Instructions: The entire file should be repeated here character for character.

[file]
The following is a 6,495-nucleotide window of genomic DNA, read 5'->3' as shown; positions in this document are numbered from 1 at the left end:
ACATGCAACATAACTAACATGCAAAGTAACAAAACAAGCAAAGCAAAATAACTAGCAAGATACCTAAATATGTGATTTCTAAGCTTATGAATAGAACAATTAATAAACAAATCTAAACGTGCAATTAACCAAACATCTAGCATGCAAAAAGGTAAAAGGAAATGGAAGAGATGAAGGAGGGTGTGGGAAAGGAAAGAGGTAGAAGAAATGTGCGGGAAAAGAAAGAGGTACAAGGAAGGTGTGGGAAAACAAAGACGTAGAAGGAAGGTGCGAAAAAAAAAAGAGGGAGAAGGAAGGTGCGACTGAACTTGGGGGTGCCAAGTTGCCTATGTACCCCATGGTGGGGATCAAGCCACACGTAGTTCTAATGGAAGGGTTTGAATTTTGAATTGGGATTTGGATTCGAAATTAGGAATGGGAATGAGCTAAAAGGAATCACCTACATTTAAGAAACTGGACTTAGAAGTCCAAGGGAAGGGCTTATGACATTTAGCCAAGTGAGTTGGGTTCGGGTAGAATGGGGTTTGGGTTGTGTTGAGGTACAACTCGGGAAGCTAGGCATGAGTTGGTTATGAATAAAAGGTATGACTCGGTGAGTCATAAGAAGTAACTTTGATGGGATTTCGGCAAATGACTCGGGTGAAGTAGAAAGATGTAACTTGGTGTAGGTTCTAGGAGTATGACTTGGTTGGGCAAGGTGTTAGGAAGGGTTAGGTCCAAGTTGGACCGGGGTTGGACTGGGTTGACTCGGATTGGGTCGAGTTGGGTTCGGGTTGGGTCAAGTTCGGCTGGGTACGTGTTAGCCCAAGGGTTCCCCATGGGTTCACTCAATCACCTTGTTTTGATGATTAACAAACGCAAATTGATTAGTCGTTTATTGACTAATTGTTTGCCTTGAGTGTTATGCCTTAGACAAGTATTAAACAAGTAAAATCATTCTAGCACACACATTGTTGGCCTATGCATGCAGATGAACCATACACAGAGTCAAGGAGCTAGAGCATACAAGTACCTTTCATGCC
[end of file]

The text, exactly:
The following is a 6,495-nucleotide window of genomic DNA, read 5'->3' as shown; positions in this document are numbered from 1 at the left end:
ACATGCAACATAACTAACATGCAAAGTAACAAAACAAGCAAAGCAAAATAACTAGCAAGATACCTAAATATGTGATTTCTAAGCTTATGAATAGAACAATTAATAAACAAATCTAAACGTGCAATTAACCAAACATCTAGCATGCAAAAAGGTAAAAGGAAATGGAAGAGATGAAGGAGGGTGTGGGAAAGGAAAGAGGTAGAAGAAATGTGCGGGAAAAGAAAGAGGTACAAGGAAGGTGTGGGAAAACAAAGACGTAGAAGGAAGGTGCGAAAAAAAAAAGAGGGAGAAGGAAGGTGCGACTGAACTTGGGGGTGCCAAGTTGCCTATGTACCCCATGGTGGGGATCAAGCCACACGTAGTTCTAATGGAAGGGTTTGAATTTTGAATTGGGATTTGGATTCGAAATTAGGAATGGGAATGAGCTAAAAGGAATCACCTACATTTAAGAAACTGGACTTAGAAGTCCAAGGGAAGGGCTTATGACATTTAGCCAAGTGAGTTGGGTTCGGGTAGAATGGGGTTTGGGTTGTGTTGAGGTACAACTCGGGAAGCTAGGCATGAGTTGGTTATGAATAAAAGGTATGACTCGGTGAGTCATAAGAAGTAACTTTGATGGGATTTCGGCAAATGACTCGGGTGAAGTAGAAAGATGTAACTTGGTGTAGGTTCTAGGAGTATGACTTGGTTGGGCAAGGTGTTAGGAAGGGTTAGGTCCAAGTTGGACCGGGGTTGGACTGGGTTGACTCGGATTGGGTCGAGTTGGGTTCGGGTTGGGTCAAGTTCGGCTGGGTACGTGTTAGCCCAAGGGTTCCCCATGGGTTCACTCAATCACCTTGTTTTGATGATTAACAAACGCAAATTGATTAGTCGTTTATTGACTAATTGTTTGCCTTGAGTGTTATGCCTTAGACAAGTATTAAACAAGTAAAATCATTCTAGCACACACATTGTTGGCCTATGCATGCAGATGAACCATACACAGAGTCAAGGAGCTAGAGCATACAAGTACCTTTCATGCC